The underage girl is identified as A.N in the Florida class action suit. Ms. A.N. claims that she started using Juul when she was 14. She said she enjoyed using Juul’s device because of its fruity mango flavor. At the time, says the suit, she was unaware that the device contained nicotine. One year after beginning steady use of the product, she became addicted to it. She now suffers seizures that are a rare potential side effect of nicotine addiction.

Defendants Prey on Youth

“Health authorities consider youth e-cigarette use an epidemic, and defendants are to blame,” states the complaint. The petition further claims: “Mimicking Big Tobacco’s past marketing practices, Defendants prey on youth to recruit replacement smokers for financial gain.”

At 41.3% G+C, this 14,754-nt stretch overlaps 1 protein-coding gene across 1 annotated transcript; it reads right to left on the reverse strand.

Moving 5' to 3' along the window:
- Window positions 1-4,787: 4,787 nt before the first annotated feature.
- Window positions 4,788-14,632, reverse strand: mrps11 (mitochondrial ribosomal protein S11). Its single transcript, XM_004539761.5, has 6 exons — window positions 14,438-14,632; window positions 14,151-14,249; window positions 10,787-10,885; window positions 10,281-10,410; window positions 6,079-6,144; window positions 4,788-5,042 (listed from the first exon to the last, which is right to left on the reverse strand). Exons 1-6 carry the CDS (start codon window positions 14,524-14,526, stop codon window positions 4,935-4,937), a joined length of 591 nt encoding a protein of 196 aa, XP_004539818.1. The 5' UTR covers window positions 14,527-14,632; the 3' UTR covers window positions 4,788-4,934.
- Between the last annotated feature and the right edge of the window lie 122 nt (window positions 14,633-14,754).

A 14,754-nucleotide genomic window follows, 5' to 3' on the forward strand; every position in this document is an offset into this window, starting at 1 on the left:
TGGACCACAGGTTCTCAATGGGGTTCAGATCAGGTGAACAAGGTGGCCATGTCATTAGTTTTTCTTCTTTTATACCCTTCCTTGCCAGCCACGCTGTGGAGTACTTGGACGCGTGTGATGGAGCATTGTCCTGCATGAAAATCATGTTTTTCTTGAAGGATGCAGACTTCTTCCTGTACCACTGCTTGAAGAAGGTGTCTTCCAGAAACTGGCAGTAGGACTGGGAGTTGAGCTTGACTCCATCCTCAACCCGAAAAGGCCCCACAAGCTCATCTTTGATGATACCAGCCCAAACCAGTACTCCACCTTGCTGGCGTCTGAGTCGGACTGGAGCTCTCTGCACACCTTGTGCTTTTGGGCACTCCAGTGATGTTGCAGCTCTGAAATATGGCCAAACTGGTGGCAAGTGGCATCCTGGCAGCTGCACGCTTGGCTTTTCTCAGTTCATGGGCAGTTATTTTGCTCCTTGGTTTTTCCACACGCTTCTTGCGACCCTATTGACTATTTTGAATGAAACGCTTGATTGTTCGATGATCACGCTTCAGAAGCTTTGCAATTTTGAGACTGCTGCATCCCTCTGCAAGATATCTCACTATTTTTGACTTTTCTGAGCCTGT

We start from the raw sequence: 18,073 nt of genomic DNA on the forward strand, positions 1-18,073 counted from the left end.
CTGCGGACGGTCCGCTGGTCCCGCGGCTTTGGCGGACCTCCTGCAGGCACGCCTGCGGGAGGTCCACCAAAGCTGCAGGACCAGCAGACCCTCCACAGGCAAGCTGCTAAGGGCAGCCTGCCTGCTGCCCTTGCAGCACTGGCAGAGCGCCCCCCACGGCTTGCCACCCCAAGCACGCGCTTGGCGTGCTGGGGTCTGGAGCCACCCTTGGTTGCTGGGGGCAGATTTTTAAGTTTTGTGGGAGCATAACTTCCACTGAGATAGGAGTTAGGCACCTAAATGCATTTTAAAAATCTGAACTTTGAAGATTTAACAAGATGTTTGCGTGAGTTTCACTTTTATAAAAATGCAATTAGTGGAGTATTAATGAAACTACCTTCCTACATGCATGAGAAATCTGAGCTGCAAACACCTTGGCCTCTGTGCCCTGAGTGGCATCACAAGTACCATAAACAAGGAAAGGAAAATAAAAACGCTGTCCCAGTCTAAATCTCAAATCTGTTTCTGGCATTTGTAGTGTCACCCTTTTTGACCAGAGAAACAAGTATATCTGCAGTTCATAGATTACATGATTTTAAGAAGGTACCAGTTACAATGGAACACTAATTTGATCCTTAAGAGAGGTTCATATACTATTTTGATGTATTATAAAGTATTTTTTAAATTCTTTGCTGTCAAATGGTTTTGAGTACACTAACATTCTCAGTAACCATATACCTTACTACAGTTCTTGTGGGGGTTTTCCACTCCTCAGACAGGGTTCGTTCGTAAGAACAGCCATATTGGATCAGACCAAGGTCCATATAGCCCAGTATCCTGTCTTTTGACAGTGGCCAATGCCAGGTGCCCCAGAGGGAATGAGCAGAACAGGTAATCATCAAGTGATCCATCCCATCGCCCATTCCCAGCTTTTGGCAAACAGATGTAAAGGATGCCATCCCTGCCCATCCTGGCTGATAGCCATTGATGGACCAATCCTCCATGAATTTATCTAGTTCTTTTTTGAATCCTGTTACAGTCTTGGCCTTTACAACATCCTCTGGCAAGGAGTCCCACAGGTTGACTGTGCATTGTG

Teen Vaping Epidemic

A recent National Institutes of Health study shows the number of teenagers smoking e-cigarettes has risen wildly. Nearly 21% of teenagers in 2018 reporting they had vaped within the past 30 days, up from 11% the previous year. The CDC has also reported that 4.9 million middle- and high-school students have reported using a tobacco product within the past 30 days, up from 1.3 million users in 2017. And although some users and promoters of vaping consider it safer than smoking regular burning cigarettes, e-cigarettes contain high doses of nicotine. Juul delivers as much nicotine as real cigarettes. New research has pointed to a range of potential health risks, including an increased risk of stroke and heart attacks.

Juul leads Teen Vaping Epidemic